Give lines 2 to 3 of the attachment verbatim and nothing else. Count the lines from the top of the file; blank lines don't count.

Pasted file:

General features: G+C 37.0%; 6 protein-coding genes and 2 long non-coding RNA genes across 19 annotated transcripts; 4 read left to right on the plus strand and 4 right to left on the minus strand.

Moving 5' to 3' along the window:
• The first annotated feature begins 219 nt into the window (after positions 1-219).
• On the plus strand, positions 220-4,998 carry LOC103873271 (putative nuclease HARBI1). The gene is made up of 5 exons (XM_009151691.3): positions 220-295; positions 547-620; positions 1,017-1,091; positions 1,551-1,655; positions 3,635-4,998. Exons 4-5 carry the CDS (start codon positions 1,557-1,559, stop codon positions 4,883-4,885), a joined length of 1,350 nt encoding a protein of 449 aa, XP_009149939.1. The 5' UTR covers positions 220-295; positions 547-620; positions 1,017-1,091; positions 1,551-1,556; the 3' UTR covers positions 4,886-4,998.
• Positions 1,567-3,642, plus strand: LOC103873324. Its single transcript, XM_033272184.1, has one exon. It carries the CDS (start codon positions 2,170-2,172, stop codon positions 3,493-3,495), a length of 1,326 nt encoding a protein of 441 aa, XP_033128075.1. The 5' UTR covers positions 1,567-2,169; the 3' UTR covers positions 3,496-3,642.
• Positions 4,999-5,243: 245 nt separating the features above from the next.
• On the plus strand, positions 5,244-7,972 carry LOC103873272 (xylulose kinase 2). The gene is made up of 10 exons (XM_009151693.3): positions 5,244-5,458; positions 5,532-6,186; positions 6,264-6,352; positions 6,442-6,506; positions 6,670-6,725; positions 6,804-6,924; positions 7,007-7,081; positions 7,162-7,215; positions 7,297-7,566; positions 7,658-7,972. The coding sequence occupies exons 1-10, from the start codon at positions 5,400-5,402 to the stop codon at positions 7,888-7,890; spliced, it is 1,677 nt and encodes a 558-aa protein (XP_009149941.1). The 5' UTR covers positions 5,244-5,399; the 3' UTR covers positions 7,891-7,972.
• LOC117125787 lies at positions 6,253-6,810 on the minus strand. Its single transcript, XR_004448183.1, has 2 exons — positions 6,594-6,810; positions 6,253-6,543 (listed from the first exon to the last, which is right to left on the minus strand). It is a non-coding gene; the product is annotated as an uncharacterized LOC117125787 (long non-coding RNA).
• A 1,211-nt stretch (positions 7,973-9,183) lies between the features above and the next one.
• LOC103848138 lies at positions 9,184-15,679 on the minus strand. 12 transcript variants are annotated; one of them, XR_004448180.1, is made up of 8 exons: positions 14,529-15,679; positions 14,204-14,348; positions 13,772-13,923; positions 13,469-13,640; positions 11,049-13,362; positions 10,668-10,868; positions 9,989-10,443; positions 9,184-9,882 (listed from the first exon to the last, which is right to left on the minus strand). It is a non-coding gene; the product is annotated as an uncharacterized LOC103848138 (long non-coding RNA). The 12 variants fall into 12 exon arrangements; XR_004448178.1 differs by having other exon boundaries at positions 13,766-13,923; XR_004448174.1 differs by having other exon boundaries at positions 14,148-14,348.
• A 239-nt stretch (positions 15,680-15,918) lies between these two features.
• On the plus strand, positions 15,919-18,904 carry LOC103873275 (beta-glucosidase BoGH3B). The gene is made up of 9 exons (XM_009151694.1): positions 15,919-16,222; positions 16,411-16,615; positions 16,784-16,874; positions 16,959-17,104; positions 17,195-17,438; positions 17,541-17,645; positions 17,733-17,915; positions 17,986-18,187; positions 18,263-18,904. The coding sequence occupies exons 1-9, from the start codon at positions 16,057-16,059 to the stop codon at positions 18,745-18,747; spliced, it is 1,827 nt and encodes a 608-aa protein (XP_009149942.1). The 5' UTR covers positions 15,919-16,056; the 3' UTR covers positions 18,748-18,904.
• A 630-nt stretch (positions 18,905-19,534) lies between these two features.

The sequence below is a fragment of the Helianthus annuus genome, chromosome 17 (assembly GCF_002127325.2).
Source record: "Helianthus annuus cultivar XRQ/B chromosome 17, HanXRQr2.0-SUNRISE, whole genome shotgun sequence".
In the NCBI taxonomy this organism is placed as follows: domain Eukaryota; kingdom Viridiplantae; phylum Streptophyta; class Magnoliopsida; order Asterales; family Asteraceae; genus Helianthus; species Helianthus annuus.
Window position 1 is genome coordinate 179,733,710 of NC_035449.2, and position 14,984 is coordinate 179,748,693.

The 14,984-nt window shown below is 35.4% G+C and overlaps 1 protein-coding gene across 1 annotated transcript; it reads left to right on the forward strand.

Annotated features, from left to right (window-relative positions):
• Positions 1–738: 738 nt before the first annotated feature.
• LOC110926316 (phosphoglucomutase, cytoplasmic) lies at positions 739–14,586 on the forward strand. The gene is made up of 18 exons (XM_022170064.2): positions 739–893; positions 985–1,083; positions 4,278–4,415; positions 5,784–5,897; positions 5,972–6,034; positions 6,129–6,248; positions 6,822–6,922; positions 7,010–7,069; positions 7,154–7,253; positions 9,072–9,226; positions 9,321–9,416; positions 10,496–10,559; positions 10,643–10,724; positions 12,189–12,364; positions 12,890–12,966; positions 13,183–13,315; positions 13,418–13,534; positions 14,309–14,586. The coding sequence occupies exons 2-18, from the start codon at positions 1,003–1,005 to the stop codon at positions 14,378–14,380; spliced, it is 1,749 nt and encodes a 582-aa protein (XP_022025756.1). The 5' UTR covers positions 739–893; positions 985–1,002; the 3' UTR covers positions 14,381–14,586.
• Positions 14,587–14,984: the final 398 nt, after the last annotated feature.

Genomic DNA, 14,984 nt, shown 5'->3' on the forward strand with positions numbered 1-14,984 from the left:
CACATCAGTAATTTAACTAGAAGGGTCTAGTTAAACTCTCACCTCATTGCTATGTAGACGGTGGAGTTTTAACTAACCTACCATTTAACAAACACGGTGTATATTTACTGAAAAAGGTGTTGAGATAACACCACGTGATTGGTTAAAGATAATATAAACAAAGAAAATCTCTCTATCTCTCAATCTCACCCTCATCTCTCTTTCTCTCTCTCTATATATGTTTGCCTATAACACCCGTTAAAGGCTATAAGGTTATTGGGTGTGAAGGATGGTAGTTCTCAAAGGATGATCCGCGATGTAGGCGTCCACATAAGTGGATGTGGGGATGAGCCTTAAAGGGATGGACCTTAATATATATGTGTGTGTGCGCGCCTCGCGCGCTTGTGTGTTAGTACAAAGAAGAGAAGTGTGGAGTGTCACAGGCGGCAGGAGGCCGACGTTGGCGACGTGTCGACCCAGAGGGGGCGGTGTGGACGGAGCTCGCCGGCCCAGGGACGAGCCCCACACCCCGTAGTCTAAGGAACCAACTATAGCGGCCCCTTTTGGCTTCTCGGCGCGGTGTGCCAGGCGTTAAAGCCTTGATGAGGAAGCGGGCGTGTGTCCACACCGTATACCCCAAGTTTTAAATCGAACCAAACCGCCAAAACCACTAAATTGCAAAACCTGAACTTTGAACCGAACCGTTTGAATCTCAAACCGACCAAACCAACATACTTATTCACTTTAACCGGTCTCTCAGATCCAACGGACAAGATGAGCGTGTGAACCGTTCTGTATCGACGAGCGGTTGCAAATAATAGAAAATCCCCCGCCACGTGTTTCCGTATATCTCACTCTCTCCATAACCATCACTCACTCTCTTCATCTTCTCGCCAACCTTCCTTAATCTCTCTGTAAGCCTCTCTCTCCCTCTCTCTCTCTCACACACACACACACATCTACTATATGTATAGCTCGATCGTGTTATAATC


Moving 5' to 3' along the window:
• The first annotated feature begins 219 nt into the window (after positions 1-219).